I first wrote about Surfgrass Limpets (Lottia paleacea) several years ago (yikes, almost 5½ years ago now!) — see the post called "Chemical camouflage" on 7 June 2012.
Tonight I took a couple of pictures of this limpet that made me curious:
Remember that Surfgrass Limpets only live on surfgrass (Phyllospadix spp.) blades, which are very narrow (depending on the species of surfgrass, only ~0.5-4 mm across).
Generally when I see a Surfgrass Limpet, it's a single individual on a blade. This is the first time I recall finding two limpets next to each other. So then I wondered — can Surfgrass Limpets turn around on the blade? Or, do they only move back and forth? If there are two limpets on one blade, do they compete for food?
Here's the next photo:
I noticed at least one individual that looked different from the others — it was smaller and much paler, appearing pale green, at least when looking down on a cluster of surfgrass blades.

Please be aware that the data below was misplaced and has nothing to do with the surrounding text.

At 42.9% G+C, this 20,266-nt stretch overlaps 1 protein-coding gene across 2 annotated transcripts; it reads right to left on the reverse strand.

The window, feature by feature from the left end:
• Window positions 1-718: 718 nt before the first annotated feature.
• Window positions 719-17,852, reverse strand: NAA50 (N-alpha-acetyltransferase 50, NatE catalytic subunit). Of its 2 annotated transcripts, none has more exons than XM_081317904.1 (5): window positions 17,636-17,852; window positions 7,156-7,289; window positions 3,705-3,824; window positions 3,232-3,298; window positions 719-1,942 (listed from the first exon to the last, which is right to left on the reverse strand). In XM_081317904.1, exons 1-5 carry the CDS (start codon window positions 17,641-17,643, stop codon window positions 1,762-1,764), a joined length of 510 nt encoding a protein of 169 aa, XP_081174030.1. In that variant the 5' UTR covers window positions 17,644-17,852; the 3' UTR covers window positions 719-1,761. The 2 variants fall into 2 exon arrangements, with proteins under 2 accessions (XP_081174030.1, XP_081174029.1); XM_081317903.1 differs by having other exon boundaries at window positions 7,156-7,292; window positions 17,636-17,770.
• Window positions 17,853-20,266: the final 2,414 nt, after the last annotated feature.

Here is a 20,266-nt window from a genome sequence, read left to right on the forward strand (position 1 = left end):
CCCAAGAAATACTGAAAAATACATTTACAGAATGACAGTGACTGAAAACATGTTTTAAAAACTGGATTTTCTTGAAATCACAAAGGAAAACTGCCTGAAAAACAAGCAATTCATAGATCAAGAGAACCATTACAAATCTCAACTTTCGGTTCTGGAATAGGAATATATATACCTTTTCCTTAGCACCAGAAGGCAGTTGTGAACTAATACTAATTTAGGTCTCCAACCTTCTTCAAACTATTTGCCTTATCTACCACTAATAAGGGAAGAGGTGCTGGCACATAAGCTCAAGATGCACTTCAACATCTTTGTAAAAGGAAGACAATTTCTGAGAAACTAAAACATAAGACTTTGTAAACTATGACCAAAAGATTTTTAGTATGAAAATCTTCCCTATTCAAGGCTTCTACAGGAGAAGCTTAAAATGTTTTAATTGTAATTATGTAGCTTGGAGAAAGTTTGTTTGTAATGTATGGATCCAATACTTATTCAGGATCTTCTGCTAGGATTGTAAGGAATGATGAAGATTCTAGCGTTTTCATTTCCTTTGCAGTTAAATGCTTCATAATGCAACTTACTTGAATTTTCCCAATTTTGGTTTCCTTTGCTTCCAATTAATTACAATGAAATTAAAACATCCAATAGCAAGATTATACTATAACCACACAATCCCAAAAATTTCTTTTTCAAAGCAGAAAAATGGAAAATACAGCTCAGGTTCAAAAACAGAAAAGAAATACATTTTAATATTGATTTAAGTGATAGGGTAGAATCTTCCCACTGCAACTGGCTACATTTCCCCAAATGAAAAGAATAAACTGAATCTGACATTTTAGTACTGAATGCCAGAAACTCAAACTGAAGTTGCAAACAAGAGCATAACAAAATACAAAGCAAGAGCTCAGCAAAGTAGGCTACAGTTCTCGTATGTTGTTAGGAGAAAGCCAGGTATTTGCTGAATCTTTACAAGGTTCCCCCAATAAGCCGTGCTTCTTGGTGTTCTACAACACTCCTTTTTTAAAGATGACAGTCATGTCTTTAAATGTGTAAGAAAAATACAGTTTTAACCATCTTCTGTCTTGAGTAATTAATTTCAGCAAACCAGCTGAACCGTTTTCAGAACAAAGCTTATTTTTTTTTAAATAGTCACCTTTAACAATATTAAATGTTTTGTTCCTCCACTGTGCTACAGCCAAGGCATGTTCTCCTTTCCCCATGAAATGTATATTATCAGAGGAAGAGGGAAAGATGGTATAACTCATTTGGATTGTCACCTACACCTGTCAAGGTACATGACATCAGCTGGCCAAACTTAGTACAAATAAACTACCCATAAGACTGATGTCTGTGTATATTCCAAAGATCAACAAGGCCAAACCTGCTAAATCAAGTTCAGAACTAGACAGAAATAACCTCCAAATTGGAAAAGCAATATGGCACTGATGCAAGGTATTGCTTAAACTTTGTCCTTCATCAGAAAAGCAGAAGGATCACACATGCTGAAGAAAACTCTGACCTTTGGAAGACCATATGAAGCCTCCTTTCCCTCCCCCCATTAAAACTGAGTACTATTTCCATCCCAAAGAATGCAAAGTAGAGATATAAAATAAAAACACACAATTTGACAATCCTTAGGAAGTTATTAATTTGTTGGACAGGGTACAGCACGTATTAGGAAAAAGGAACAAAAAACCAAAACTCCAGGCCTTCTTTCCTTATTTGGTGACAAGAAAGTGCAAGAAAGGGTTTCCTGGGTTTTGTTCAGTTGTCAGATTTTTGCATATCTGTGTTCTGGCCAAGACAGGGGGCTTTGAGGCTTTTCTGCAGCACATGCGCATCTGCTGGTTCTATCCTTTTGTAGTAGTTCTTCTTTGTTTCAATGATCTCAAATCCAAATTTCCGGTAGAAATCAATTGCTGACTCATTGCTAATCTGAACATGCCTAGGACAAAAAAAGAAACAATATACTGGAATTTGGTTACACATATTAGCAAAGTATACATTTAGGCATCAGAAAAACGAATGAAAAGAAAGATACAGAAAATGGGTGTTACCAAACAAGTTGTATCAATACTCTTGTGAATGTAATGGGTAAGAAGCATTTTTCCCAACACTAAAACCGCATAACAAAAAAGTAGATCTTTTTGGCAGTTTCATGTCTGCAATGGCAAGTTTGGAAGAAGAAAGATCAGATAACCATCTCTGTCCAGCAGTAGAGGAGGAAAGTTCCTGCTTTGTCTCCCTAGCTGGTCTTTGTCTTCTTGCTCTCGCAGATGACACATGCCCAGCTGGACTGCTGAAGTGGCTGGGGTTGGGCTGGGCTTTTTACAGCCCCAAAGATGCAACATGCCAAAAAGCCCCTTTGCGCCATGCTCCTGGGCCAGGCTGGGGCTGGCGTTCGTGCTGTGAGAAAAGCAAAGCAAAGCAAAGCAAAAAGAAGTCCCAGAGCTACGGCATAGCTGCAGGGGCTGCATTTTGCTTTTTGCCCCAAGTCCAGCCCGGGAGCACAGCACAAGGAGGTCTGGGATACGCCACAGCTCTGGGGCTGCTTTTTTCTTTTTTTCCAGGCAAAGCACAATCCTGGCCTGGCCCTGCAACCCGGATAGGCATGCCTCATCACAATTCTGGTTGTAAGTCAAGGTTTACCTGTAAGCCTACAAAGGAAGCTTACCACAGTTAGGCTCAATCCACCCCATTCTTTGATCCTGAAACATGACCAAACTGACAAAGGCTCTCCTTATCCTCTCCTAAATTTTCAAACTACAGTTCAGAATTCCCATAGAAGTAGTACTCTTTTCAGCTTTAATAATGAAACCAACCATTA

Many of the Surfgrass Limpets we see are brown, and they're often ~10 mm long. This individual was only ~4 mm long (note millimeter marks on the ruler above). Is this a juvenile Surfgrass Limpet? If so, how old is it? What time of year do the adults spawn? When do the larvae settle out of the plankton? Is the pale coloration a variation, or is it more typical of juveniles, or is it a signal of new shell growth?
Lots of questions for which I don't have answers, but it's always fun to wonder, especially when you look at a familiar species from a different perspective!